Compounds Of Sulfur
Some sulfur is used directly as a fungicide and insecticide, in matches, fireworks, and gunpowder, and in the vulcanization of natural rubber. Most, however, is converted into a multitude of useful compounds.
Sulfuric acid is the parent acid of all sulfate compounds. Among the most important sulfates is calcium sulfate (CaSO4), which occurs naturally as gypsum, alabaster and selenite. Copper sulfate is used as an agricultural insecticide and to kill algae in water supplies. Alums are double sulfates of aluminum and another metal such as potassium, chromium or iron. The most common alum is potassium aluminum sulfate, KAl(SO4)2•12H2O. In water, it makes a gelatinous, goopy precipitate of aluminum hydroxide, Al(OH)3, which, when it sinks to the bottom, carries along with it all sorts of suspended dirt, leaving behind clear water. Alum is therefore used in water purification.
Hydrogen sulfide is the parent acid of the sulfides, a family of compounds that contain nothing but sulfur and a metal. This family includes many metal ores, including iron pyrites, galena, cinnabar, stibnite and zinc blende, as mentioned above, plus sulfides of copper and silver. Other sulfides are used in leather tanning, as pesticides, and in depilatories—creams that remove "unwanted hair" from the hides of cattle and from people.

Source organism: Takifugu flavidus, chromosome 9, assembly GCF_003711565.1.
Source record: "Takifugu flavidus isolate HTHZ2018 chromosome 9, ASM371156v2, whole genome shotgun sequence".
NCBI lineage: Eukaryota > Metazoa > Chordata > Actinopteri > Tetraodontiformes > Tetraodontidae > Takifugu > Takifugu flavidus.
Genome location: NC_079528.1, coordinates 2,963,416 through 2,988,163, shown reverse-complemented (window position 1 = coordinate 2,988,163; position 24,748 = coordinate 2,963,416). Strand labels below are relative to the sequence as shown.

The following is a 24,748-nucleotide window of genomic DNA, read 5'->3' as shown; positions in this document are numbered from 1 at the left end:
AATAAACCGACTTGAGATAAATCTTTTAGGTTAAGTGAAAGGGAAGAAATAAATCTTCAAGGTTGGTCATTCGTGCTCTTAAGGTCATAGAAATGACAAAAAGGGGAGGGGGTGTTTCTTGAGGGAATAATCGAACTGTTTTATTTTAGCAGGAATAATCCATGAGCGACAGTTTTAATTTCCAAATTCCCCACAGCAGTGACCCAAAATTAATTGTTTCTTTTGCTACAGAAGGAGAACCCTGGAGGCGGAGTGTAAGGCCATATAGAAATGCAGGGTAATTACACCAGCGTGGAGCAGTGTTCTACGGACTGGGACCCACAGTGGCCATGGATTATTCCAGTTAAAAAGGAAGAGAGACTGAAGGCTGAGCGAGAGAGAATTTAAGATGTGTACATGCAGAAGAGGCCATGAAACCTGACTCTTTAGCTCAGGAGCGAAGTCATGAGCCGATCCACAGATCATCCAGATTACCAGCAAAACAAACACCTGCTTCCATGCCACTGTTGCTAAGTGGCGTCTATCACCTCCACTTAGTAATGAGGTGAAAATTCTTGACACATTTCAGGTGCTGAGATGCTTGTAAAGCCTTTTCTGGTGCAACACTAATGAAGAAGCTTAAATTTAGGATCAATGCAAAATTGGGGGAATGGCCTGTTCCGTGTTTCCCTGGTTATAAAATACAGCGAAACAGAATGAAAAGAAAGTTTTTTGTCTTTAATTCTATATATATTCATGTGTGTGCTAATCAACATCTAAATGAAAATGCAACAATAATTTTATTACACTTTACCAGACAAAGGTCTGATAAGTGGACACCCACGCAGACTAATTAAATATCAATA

Hydrogen sulfide itself is a foul-smelling gas. When eggs and certain other animal matter go rotten and putrefy, the stench is mostly hydrogen sulfide. It is often present in flatus—expelled intestinal gas. Hydrogen sulfide is extremely poisonous, but fortunately, it smells so bad that people don't hang around long enough to be overcome by it. Other very bad-smelling compounds of sulfur are the mercaptans, a family of organic sulfur-containing compounds. A mercaptan is the major ingredient in the aroma of skunks. A tiny amount of a gaseous mercaptan is deliberately added to the natural gas that is used for home heating and cooking, so that dangerous gas leaks can be detected by smell. Natural gas itself is odorless.
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Robert L. Wolke